Updated: December 27, 2019 12:38 AM ET | Originally published: December 26, 2019 3:29 AM EST

At least 28 people have been killed in a typhoon that devastated parts of central Philippines over Christmas, The Associated Press reports.

Typhoon Phanfone made landfall on Dec. 24 over the coastal province of Eastern Samar, according to the Philippine Atmospheric, Geophysical and Astronomical Services Administration (PAGASA). Destructive winds and heavy rains tore off roofs and inundated several holiday hotspots before the storm cut a path out to sea.

Known locally as Ursula, the typhoon forced tens of thousands of people to evacuate over Christmas, and disrupted holiday celebrations in Asia’s largest Catholic nation.

Boracay and Coron, popular destinations known for their white-sand beaches, were among the areas where tourists were stranded and communication lines were down.

“Everything within 100 meters of the airport looks broken. There are a lot of frustrated people at the airport as flights have been cancelled,” one tourist who was stuck at an airport that services Boracay told Agence France-Presse.

One disaster response officer described how power outages in the coastal town of Batad in Iloilo province turned the area into a “ghost town.”

“You can’t see anybody because there was a total blackout, you can’t hear anything. The town looked like a ghost town,” Cindy Ferrer of the regional Office of the Civil Defense told the Associated Press.

An estimated 115 domestic flights were canceled, according to the ASEAN Coordinating Centre for Humanitarian Assistance. Ferries and plane services were also suspended, AFP reports.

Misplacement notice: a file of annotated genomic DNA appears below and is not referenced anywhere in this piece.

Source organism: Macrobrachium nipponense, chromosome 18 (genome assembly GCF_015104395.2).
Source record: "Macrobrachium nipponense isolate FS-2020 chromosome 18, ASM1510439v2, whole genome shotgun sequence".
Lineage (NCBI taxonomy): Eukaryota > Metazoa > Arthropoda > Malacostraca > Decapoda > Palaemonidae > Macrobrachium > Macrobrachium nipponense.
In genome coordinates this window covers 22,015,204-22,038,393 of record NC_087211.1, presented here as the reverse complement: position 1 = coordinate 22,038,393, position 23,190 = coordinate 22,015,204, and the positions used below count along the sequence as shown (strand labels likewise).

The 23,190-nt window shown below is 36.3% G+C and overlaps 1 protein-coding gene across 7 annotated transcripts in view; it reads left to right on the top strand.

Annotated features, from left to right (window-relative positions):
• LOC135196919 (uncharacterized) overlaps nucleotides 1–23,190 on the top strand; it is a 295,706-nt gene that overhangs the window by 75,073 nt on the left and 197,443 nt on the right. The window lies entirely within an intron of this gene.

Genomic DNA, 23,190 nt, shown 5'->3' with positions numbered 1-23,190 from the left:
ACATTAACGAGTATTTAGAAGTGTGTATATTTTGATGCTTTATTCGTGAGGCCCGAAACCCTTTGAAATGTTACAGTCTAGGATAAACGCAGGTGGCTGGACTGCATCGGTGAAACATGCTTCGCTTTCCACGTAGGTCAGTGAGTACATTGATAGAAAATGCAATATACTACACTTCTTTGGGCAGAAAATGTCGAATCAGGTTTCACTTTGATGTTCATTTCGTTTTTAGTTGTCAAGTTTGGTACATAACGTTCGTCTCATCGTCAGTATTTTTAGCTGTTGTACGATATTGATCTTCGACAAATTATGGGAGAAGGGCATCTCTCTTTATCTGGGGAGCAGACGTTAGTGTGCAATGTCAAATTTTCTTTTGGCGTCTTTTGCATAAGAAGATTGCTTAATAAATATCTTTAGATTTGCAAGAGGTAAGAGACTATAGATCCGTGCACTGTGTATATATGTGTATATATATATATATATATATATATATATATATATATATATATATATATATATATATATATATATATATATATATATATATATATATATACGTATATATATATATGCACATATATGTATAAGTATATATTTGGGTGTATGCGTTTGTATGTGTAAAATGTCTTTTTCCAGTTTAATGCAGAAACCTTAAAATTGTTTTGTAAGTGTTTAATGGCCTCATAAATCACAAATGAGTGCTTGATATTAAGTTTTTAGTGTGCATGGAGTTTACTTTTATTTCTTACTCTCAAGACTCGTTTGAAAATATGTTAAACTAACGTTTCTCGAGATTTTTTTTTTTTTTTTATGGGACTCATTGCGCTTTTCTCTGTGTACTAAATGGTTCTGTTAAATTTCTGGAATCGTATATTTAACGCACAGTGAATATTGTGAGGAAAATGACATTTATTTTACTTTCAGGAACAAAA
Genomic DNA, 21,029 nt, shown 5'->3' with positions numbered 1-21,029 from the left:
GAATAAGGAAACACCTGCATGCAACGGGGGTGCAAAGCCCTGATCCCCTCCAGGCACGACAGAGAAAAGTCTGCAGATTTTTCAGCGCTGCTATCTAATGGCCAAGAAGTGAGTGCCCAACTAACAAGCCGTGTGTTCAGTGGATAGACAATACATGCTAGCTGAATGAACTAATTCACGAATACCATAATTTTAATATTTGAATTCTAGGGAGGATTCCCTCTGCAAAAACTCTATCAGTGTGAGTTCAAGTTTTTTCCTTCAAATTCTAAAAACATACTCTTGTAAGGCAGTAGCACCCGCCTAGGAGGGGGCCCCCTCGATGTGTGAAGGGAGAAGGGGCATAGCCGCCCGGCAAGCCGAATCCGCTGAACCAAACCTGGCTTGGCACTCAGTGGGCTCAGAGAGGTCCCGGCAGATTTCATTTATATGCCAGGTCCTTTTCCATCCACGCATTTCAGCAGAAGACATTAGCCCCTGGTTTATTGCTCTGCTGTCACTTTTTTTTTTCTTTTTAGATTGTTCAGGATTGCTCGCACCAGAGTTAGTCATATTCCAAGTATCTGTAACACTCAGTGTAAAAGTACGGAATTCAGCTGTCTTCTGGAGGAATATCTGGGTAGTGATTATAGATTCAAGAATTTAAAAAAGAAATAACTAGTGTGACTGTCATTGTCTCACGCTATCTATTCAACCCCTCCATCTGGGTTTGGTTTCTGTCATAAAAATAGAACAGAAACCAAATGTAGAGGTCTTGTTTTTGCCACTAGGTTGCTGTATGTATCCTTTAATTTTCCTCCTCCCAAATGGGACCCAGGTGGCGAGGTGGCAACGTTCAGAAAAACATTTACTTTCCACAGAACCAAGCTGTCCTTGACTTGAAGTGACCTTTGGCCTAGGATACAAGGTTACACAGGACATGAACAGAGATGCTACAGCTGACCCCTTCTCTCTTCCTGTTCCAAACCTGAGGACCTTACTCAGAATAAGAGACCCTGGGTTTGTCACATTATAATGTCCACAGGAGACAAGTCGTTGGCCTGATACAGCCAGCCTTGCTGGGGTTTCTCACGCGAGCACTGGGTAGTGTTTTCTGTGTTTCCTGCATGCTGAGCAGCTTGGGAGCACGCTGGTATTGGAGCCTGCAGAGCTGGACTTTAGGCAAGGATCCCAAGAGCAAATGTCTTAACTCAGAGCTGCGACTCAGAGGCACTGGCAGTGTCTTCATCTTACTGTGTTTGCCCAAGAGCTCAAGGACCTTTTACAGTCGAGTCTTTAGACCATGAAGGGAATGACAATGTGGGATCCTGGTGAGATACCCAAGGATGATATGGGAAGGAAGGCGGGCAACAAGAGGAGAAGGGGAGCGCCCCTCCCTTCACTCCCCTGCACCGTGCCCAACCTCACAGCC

Several provinces in Visayas, a cluster of islands in central Philippines, were severely flooded on Christmas day, according to local paper Rappler. Photos showed houses and vehicles submerged in muddy floodwaters.

Typhoon Phanfone is traversing a similar path to the one taken by Super Typhoon Haiyan in 2013. One of the most powerful storms on record, Haiyan is estimated to have killed up to 10,000 people.

As the first major landmass facing the Pacific typhoon belt, the Philippines is prone to devastating natural disasters and records around 20 major storms per year.

An 11 a.m. notice Thursday said that Typhoon Phanfone had weakened as it moved over the West Philippines Sea, but left more rain in its wake in metro Manila and the tourist province of Palawan. A 5 p.m. update later that day noted that the typhoon would maintain its strength as it moved West-Northwestward; maximum sustained winds reached as high as 75 mph near the typhoon’s center.

Write to Hillary Leung at hillary.leung@time.com.

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